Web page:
To read part 20, Colonial Period, Massachusetts Education Laws, click here.

To read part 21, Colonial Period, Harvard College, click here.

To read part 22, Early National Period, Benjamin Franklin, click here.

To read part 23, Early National Period, Benjamin Rush, click here.

To read part 24, Early National Period, Thomas Jefferson, click here.

To read part 25, Early National Period, Noah Webster, click here.

To read part 26, Early National Period, Educational Ordinances, click here.

To read part 27, Early National Period, Dartmouth College/Yale Report, click here.

To read part 28, Common School Period, Horace Mann, click here.

To read part 29, Common School Period, Mary Lyon and Mount Holyoke College, click here.

To read part 30, Common School Period, McGuffey Readers, click here.

To read part 31, Common School Period, Catholic vs. Protestant Education, click here.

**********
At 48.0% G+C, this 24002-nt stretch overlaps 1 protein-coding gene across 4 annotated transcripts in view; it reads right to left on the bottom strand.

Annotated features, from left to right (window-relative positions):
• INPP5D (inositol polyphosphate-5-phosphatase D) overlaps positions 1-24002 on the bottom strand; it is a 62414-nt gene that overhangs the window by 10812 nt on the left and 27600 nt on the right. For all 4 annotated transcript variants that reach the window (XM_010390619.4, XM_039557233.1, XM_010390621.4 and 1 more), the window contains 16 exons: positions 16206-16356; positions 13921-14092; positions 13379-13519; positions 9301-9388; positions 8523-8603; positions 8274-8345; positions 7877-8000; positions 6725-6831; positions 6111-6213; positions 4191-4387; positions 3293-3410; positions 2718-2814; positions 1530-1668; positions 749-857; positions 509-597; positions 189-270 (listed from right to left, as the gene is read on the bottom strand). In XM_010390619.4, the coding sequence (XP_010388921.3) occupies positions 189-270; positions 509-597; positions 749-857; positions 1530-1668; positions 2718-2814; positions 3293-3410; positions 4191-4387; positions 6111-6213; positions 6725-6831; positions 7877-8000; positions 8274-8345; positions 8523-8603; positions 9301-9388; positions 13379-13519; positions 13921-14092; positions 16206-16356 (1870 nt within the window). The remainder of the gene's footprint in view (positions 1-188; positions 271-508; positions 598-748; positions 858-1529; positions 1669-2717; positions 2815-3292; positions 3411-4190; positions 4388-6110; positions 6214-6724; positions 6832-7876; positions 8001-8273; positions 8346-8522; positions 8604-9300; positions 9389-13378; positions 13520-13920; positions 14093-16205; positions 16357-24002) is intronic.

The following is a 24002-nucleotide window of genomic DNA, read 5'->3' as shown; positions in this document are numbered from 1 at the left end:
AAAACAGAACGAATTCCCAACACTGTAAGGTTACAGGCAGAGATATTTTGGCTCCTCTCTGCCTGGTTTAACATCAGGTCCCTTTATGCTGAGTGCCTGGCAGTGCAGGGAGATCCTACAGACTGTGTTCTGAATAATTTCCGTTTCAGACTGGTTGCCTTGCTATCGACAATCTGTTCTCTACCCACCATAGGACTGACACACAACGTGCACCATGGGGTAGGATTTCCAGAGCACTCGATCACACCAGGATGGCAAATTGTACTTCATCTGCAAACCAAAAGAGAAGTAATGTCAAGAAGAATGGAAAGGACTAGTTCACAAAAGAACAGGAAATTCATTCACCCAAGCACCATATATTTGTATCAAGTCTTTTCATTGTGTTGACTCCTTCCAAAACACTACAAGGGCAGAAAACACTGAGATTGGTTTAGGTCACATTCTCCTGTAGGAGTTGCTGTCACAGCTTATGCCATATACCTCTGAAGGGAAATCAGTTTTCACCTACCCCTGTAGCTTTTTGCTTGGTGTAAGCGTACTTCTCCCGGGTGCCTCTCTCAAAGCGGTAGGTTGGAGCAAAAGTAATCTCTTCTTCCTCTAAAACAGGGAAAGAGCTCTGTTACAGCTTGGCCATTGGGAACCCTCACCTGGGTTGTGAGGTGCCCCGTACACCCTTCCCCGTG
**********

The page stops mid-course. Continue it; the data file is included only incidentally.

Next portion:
To read part 32, Common School Period, Compulsory Education, click here.



[1] History.com Editors. (March 23, 2021). Booker T. Washington. Retrieved from


[2] NAACP. (2022). W.E.B. DuBois. Retrieved from https://naacp.org/find-resources/history-explained/civil-rights-leaders/web-du-bois.


Additional source:

[3] Wright, Sarah. (June 15, 2004). “African American Education.” The History of Education Web Project. Retrieved from https://www3.nd.edu/~rbarger/www7/african.html.


Author: AceReader Blogger

The AceReader blogging team is made up of specialists in a number of different areas: literacy, general education, content development, and educational software. For questions about posts, please submit them in the form below. For suggestions about blog topics, please email them to blogger@acereader.com.